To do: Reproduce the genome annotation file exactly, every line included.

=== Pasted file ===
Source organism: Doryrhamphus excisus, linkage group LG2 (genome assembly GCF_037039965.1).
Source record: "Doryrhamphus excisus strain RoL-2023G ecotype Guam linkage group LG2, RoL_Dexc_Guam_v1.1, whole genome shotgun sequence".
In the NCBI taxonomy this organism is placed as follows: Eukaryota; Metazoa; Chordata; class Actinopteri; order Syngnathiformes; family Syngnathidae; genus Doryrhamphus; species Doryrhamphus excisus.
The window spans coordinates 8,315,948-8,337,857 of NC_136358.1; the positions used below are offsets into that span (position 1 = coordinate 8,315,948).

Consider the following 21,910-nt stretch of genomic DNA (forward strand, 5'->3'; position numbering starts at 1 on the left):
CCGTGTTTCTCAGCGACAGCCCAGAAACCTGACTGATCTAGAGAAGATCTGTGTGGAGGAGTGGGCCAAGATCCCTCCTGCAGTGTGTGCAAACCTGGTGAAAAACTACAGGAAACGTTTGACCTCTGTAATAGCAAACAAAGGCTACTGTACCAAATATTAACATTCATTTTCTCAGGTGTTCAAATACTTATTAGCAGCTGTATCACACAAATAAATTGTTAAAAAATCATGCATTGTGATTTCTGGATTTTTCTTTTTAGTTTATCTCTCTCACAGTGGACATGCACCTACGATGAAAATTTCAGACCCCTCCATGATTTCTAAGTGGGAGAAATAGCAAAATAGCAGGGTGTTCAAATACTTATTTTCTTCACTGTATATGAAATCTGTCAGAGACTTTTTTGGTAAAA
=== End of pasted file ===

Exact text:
Source organism: Doryrhamphus excisus, linkage group LG2 (genome assembly GCF_037039965.1).
Source record: "Doryrhamphus excisus strain RoL-2023G ecotype Guam linkage group LG2, RoL_Dexc_Guam_v1.1, whole genome shotgun sequence".
In the NCBI taxonomy this organism is placed as follows: Eukaryota; Metazoa; Chordata; class Actinopteri; order Syngnathiformes; family Syngnathidae; genus Doryrhamphus; species Doryrhamphus excisus.
The window spans coordinates 8,315,948-8,337,857 of NC_136358.1; the positions used below are offsets into that span (position 1 = coordinate 8,315,948).

Consider the following 21,910-nt stretch of genomic DNA (forward strand, 5'->3'; position numbering starts at 1 on the left):
CCGTGTTTCTCAGCGACAGCCCAGAAACCTGACTGATCTAGAGAAGATCTGTGTGGAGGAGTGGGCCAAGATCCCTCCTGCAGTGTGTGCAAACCTGGTGAAAAACTACAGGAAACGTTTGACCTCTGTAATAGCAAACAAAGGCTACTGTACCAAATATTAACATTCATTTTCTCAGGTGTTCAAATACTTATTAGCAGCTGTATCACACAAATAAATTGTTAAAAAATCATGCATTGTGATTTCTGGATTTTTCTTTTTAGTTTATCTCTCTCACAGTGGACATGCACCTACGATGAAAATTTCAGACCCCTCCATGATTTCTAAGTGGGAGAAATAGCAAAATAGCAGGGTGTTCAAATACTTATTTTCTTCACTGTATATGAAATCTGTCAGAGACTTTTTTGGTAAAA